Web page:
Chicago | Reuters — Front-month U.S. soybean futures rose more than one per cent on Monday, hitting a three-week high on export demand and renewed strength in global vegetable oil markets, analysts said.
Wheat futures firmed on fund short covering while corn closed nearly unchanged.
At the Chicago Board of Trade, benchmark November soybean futures settled up 15-3/4 cents at $9.78-1/4 per bushel after reaching $9.79, the contract’s highest level since Sept. 22 (all figures US$).
December wheat finished up 2-3/4 cents at $4.23-3/4 a bushel and December corn ended down 1/4 cent at $3.54 a bushel.
Soybeans drew support as the December Malaysian palm oil contract surged more than four per cent, partly on forecasts of weaker production growth for the month of October.
“Palm oil is leading the charge and beans follow that,” said Don Roose, president of U.S. Commodities in West Des Moines, Iowa.
The soy market got another boost when the U.S. Department of Agriculture (USDA) reported export inspections of U.S. soybeans in the latest week at 2.5 million tonnes, above a range of trade estimates for 1.3 million to 1.6 million tonnes.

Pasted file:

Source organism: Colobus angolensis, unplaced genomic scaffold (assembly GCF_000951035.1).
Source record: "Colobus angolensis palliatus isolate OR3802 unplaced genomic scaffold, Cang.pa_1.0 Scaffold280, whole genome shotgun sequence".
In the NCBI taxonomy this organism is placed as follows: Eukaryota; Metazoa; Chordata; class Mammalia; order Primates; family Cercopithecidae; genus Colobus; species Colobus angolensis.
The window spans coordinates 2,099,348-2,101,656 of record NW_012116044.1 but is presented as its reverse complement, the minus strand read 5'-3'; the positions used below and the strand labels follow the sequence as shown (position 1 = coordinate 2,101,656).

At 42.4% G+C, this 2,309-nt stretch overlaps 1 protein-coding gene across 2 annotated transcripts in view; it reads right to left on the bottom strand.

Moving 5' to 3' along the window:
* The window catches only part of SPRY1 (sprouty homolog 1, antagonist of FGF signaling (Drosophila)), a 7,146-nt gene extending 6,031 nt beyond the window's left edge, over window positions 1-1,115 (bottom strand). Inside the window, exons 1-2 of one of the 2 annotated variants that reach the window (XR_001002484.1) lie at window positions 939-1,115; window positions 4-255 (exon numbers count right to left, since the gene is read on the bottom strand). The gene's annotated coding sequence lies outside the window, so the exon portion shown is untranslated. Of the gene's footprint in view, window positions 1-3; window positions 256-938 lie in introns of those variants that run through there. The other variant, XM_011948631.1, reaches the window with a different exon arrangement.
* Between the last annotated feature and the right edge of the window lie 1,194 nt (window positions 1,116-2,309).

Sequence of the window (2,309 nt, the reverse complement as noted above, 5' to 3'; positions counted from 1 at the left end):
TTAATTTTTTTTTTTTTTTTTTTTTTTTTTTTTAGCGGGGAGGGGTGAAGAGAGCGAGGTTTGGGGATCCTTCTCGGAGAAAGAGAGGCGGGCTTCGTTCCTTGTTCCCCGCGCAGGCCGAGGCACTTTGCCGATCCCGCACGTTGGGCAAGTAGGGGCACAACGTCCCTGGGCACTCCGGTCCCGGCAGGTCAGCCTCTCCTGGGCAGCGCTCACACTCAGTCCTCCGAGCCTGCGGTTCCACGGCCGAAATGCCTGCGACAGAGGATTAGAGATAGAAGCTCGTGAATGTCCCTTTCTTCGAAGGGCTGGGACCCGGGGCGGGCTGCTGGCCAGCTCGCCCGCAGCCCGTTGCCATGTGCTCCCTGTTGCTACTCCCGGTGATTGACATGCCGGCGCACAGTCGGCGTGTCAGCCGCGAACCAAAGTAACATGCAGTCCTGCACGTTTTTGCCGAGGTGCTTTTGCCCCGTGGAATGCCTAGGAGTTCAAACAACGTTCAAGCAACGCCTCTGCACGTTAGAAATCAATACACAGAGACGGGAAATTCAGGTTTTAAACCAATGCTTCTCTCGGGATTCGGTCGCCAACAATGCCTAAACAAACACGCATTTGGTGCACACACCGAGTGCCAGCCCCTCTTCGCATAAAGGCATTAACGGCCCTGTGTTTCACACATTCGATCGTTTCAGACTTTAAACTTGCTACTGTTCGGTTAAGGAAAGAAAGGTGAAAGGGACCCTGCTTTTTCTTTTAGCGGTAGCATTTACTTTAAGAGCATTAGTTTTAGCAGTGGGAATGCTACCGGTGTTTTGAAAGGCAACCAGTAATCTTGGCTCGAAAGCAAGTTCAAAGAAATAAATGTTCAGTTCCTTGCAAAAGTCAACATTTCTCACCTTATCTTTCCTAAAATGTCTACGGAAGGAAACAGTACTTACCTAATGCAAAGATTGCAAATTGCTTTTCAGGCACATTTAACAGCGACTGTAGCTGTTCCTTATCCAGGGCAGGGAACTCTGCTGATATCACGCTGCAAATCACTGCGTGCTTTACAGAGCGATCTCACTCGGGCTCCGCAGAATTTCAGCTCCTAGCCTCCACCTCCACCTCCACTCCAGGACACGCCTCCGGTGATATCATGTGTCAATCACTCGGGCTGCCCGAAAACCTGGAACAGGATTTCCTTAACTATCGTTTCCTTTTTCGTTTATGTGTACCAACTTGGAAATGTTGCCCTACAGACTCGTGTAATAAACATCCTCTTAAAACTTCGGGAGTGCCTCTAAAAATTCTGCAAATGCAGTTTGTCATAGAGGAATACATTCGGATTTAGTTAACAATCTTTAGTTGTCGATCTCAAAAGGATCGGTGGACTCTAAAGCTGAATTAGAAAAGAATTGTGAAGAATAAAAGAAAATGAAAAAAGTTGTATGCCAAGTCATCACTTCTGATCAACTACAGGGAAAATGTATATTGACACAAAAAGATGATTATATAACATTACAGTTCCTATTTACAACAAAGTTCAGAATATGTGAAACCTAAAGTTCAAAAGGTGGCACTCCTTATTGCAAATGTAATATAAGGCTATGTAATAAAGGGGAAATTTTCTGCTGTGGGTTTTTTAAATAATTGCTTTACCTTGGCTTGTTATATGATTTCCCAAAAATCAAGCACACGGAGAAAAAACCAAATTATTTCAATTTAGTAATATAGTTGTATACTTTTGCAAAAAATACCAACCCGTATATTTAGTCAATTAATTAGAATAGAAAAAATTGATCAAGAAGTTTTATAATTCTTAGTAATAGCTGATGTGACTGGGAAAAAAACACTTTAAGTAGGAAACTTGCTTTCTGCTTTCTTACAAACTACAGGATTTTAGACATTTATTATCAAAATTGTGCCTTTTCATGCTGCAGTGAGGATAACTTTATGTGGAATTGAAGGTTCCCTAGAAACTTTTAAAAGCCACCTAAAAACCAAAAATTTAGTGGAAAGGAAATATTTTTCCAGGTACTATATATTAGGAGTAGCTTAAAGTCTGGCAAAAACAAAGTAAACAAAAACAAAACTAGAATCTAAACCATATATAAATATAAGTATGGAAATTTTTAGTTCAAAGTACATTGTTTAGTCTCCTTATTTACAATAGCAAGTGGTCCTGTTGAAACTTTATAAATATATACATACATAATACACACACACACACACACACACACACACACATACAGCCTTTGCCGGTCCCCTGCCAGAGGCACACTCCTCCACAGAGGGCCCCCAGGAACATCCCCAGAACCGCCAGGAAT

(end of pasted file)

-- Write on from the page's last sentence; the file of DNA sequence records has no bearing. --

The National Oilseed Processors Association said its members crushed 129.405 million bushels of soybeans in September, above an average of trade estimates for 127.7 million.
NOPA reported U.S. soyoil stocks at the end of September at 1.376 billion lbs., down from 1.62 billion a month earlier and tighter than the average trade estimate of 1.500 billion.
Corn futures retreated from early advances after the spot December contract failed to match Friday’s 2-1/2-month high of $3.58-3/4.
Farmer selling played a role as the U.S. harvest continued. Farmers have been reluctant sellers of corn this autumn, opting to store much of the crop and hold out for higher prices. But some growers have been taking advantage of a roughly 30-cent rally in the December futures contract since Sept. 30, Roose said.
After the CBOT close, the USDA said the U.S. corn harvest was 46 per cent complete, behind the five-year average of 49 per cent. The soybean harvest was 62 per cent complete, near the five-year average of 63 per cent.
Wheat futures firmed for a third straight session on technical buying, including fund-driven short covering and a pickup in global wheat export business.
The latest deal was Monday’s 610,000-tonne hard wheat purchase by Saudi Arabia.
— Julie Ingwersen is a Reuters correspondent covering grain markets from Chicago. Additional reporting for Reuters by Naveen Thukral in Singapore and Gus Trompiz in Paris.